He stepped up his public appearances in 2011 and came to Islamabad for the first time since the Mumbai attacks on April 11 last year to lead funeral prayers for Kashmiri leader Maulvi Showkat Ahmed Shah.

Since then, Saeed has shared the stage at public meetings with top politicians like Pakistan Muslim League – Nawaz chairman Raja Zafrul Haq and former foreign minister Shah Mahmood Qureshi, who appeared with the JuD chief at an anti-India meeting in Lahore on February 18.

Analysts said Saeed's hobnobbing with these politicians reflects an acceptance of the JuD's immense clout by political parties.

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Image: Supporters of Jamaat-ud-Dawa set fire to Israeli and US flags during a protest rally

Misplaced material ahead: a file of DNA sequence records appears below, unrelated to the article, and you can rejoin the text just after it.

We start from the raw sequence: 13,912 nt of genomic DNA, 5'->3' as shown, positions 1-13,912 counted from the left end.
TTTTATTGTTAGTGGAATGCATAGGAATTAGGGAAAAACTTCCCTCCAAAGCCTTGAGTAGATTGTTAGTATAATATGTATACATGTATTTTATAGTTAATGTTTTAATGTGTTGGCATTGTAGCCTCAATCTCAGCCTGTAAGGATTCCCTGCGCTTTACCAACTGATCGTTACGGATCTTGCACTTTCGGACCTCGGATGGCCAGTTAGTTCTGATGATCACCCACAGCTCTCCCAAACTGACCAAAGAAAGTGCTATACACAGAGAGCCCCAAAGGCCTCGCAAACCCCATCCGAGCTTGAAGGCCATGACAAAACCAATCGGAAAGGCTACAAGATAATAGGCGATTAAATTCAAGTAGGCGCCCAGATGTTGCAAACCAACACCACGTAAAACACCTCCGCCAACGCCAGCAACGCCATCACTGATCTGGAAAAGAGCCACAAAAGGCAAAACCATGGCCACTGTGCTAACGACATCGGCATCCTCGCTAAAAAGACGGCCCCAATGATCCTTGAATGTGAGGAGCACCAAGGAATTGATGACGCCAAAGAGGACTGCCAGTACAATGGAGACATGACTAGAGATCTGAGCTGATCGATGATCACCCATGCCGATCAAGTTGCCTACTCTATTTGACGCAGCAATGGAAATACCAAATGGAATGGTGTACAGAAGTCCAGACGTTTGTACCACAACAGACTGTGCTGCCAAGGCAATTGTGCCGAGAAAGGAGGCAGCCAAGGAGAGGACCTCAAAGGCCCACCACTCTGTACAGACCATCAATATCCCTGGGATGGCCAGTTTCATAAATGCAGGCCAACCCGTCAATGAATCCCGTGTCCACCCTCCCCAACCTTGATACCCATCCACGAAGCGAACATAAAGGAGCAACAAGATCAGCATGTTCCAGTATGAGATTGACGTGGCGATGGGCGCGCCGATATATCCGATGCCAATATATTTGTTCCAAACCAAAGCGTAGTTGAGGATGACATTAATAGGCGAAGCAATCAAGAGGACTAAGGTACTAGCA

Photographs: Reuters

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"The JuD has a huge network across the country and it has built up goodwill by carrying out relief operations after the 2005 earthquake and the 2010 floods," they said.

"No party can afford to ignore the JuD, especially in Punjab province," said one analyst, who did not want to be named due to the sensitivity of the matter.

Others questioned the timing of the announcement of the US bounty of 10 million dollars for Saeed, noting that the JuD chief was not on the run and had addressed a DPC rally a short distance from the Parliament in Islamabad as recently as March 27.